'He shamed me': Woman's harrowing ordeal after becoming 'revenge porn' victim

Ash Cant
·10-min read

During the coronavirus pandemic while the world was in lockdown, reports of image-based abuse or so-called “revenge porn” skyrocketed.

From March to May this year, the eSafety Commissioner had more than 1000 reports of image-based abuse, a 210 per cent increase week-on-week compared to last year.

Over the Easter long weekend, there was a 600 per cent increase in reports compared to last year.

Image-based abuse is not just when nude or sexually-explicit photos are taken or viewed without a person’s consent, but also when someone is threatened to take or share explicit images.

Zoe [not her real name] spoke to Yahoo News Australia about her harrowing experience on the condition of anonymity. Her ex-partner used the explicit photos she shared with him, and the photos he took of her without consent, against her.

Picture of a silhouette of a woman, looking at. her laptop. Image based abuse reports have risen amid the coronavirus lockdown
Amid the coronavirus pandemic, reports of image-based abuse skyrocketed. Source: Getty Images

The abuse Zoe was subjected to was manipulative, an elaborate plan to win her back and hurt her for refusing, all while isolating her from her friends and family.

The harassment and abuse lasted months.

“When we broke up, it was like, ‘give into my demands or I’ll do this’, and it was a threat to send them [the photos] to my friends and family,” Zoe told Yahoo News Australia.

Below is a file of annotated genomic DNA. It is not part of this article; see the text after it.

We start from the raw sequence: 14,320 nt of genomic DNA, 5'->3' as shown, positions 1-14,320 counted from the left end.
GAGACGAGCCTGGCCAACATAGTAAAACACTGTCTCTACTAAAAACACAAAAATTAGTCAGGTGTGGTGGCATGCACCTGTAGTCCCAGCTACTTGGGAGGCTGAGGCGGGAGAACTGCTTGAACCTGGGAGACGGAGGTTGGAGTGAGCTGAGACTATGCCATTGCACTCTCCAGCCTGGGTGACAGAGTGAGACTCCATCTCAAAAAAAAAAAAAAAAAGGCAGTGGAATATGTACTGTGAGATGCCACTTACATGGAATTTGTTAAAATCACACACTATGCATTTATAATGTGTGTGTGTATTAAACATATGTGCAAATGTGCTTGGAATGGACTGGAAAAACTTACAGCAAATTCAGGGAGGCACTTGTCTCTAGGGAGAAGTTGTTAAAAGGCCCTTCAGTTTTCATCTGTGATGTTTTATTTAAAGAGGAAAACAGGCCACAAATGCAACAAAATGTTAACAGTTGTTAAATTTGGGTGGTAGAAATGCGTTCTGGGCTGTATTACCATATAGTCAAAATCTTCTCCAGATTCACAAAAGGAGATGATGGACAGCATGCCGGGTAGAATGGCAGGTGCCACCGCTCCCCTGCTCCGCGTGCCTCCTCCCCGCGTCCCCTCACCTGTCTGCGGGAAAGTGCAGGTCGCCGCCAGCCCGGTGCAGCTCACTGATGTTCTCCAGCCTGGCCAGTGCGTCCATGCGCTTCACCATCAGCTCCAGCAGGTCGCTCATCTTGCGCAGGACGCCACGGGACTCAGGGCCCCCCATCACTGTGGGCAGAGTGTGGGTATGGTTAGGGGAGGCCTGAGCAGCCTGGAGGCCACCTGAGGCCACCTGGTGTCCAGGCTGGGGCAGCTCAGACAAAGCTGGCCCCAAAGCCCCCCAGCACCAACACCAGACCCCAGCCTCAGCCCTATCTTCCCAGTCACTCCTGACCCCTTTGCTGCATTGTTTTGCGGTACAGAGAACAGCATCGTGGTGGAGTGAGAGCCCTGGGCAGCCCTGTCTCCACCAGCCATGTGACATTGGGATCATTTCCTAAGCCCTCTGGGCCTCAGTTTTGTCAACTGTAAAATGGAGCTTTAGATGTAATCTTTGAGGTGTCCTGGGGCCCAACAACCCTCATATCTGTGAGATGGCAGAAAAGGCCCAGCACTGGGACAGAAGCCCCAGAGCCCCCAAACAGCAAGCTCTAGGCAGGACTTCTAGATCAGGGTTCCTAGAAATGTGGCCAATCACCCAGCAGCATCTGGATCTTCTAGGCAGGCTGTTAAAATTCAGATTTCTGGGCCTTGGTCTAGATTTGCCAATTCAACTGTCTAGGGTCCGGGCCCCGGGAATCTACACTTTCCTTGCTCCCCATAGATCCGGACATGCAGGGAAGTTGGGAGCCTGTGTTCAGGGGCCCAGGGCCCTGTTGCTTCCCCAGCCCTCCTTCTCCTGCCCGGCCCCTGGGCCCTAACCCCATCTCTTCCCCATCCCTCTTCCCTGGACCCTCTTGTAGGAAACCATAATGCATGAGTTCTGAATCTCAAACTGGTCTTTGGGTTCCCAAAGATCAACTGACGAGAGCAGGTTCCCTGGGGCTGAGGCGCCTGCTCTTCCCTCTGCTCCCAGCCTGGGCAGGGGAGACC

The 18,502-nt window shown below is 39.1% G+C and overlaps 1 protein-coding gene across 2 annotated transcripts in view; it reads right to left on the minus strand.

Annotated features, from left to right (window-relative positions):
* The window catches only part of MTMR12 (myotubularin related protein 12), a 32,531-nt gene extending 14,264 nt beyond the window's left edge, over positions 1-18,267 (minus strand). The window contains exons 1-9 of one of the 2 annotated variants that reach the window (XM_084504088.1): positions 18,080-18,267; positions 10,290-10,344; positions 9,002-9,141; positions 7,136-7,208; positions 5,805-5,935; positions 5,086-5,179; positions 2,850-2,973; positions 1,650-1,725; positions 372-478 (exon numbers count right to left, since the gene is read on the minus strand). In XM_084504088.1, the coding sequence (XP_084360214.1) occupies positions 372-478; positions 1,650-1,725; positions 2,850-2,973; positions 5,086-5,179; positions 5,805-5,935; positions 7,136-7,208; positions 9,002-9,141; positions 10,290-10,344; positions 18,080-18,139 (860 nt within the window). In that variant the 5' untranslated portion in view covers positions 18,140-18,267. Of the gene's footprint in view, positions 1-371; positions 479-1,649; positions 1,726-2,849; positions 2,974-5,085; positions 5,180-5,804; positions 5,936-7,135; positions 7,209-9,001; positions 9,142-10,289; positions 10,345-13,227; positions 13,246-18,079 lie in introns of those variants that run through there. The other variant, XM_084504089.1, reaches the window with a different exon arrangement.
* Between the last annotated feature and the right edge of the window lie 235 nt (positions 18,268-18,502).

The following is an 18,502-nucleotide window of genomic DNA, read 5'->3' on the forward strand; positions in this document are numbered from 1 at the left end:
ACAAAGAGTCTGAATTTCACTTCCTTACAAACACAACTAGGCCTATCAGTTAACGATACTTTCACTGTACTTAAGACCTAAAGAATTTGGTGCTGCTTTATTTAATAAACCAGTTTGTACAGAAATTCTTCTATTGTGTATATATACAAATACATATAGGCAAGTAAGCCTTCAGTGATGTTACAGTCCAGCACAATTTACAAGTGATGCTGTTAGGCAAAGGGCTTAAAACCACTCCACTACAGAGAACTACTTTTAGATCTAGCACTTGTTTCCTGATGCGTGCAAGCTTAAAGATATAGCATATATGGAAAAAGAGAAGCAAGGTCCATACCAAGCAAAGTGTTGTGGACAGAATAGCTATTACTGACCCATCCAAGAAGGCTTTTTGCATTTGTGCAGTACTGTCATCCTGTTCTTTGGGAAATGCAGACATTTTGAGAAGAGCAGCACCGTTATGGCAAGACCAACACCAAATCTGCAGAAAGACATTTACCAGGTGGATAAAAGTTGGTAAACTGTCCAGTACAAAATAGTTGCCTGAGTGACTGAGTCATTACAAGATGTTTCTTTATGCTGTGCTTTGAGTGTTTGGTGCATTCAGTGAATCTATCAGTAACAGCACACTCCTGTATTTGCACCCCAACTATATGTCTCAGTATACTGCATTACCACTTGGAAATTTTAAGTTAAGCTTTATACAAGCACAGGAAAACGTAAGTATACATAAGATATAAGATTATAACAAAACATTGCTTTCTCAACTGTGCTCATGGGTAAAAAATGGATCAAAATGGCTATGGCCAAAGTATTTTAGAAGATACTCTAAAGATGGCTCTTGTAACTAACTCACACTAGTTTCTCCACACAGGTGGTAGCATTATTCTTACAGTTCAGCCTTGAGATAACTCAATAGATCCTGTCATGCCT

“It was a way of controlling me, to shame me.”

The ex-partner shared explicit images of Zoe to her friends and family on her own social accounts after he hacked her online profiles.

The abuse then escalated and Zoe’s ex-partner created social media accounts filled with her intimate photos.

To counter the images being shared on social media accounts, Zoe deleted her online profiles, isolating herself from those she used the platforms to communicate with.

He then made a website, advertising her personal details along with her photos, further exposing her and taking away her safety.

A stock picture of a person sitting on a set of stairs with their hand to their face. Reports of image-based abuse increased by more than 200 per cent week on week while Australia was in lockdown.
Reports of image-based abuse increased by more than 200 per cent week-on-week while Australia was in lockdown. Source: Getty Images

How technology has changed the way we communicate

Due to the global pandemic and physical distancing measures, Anastasia Powell, an associate professor of Criminology and Justice Studies at RMIT, said it was to be expected people used technology to connect with each other, and also to be intimate.

Assoc Prof Powell along with Asher Flynn, also an Associate Professor in Criminology but at Monash University, have been researching image-based abuse for years.

They explained the increase in the reports is likely due to more people connecting online.

“People are going to be engaging in video calls, sharing images, expressing their intimacy in those online and tech-based ways,” Assoc Prof Powell told Yahoo News Australia.

“Unfortunately, that does mean those images then are more available for perpetrators who want to choose to use that to abuse and harass someone.”

The reality is the internet and smartphones have changed the way we communicate, the coronavirus pandemic merely re-enforced that.

Assoc Prof Powell says in the context of COVID-19, it is important to recognise there is consensual adult behaviour and people will be relying on technology to communicate intimately, and technology should not be blamed.

“What is unacceptable here is someone who then chooses to use those images to abuse, harass or to somehow otherwise gain,” she said.